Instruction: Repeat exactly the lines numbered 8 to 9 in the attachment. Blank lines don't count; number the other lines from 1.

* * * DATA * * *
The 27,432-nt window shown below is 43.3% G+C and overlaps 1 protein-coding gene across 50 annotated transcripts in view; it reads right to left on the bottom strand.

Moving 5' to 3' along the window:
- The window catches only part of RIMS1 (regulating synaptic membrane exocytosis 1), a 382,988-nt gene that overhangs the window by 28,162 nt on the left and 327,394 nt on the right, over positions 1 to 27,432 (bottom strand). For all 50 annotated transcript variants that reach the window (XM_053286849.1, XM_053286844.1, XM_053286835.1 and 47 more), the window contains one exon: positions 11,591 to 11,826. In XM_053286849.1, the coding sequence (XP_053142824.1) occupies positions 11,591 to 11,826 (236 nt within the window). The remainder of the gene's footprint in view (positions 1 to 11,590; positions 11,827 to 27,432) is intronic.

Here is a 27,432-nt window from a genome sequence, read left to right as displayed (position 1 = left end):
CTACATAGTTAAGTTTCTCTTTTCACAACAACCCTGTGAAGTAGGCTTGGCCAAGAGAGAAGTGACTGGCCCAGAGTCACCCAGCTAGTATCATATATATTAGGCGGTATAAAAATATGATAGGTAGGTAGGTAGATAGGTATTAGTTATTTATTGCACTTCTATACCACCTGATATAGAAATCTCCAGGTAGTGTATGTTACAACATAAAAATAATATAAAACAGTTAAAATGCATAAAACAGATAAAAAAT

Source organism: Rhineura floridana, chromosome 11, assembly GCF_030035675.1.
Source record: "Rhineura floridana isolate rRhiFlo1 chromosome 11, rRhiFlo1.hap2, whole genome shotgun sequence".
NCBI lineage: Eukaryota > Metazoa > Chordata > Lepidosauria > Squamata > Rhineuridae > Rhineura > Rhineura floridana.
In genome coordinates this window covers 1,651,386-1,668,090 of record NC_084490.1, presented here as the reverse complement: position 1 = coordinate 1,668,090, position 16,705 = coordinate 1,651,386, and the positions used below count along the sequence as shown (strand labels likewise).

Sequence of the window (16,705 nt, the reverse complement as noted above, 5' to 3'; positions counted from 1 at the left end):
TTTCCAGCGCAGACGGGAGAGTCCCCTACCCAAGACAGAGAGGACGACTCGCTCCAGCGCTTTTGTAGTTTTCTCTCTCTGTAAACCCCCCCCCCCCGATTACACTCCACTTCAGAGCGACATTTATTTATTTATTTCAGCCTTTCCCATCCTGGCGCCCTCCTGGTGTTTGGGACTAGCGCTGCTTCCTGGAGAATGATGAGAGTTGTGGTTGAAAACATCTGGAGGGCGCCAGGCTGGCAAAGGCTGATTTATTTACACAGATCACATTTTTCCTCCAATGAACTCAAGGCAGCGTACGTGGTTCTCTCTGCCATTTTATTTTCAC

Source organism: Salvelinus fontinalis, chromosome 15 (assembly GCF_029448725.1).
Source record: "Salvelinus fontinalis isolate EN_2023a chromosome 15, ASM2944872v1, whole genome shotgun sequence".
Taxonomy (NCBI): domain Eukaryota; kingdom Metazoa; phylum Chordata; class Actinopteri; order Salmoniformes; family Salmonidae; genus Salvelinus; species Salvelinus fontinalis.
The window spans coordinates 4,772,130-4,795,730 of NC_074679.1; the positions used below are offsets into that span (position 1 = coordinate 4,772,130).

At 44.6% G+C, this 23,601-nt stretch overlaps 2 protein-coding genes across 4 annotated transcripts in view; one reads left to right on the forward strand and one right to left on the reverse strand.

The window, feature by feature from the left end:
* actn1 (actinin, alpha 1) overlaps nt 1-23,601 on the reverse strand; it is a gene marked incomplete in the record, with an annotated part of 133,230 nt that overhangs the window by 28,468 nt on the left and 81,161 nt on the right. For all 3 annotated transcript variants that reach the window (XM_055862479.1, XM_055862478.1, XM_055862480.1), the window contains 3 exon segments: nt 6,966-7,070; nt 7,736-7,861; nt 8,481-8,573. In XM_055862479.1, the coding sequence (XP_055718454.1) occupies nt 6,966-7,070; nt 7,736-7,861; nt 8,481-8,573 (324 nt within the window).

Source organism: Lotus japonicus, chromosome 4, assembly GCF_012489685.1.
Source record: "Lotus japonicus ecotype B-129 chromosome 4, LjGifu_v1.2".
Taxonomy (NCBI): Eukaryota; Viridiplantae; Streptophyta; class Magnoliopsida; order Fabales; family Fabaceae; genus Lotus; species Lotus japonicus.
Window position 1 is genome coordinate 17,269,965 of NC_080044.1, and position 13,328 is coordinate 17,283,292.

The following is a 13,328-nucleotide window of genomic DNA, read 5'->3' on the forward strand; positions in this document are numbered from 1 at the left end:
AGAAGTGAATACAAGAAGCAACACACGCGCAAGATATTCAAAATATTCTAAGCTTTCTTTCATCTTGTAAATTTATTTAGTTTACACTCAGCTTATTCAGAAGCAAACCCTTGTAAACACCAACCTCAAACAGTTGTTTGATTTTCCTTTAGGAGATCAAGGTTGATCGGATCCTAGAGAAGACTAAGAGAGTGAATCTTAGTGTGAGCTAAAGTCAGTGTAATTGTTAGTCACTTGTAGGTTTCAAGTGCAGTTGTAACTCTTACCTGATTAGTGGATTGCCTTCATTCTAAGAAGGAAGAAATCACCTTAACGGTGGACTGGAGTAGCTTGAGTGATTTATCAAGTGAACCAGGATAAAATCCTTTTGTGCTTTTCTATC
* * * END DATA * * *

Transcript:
NCBI lineage: Eukaryota > Metazoa > Chordata > Lepidosauria > Squamata > Rhineuridae > Rhineura > Rhineura floridana.
In genome coordinates this window covers 1,651,386-1,668,090 of record NC_084490.1, presented here as the reverse complement: position 1 = coordinate 1,668,090, position 16,705 = coordinate 1,651,386, and the positions used below count along the sequence as shown (strand labels likewise).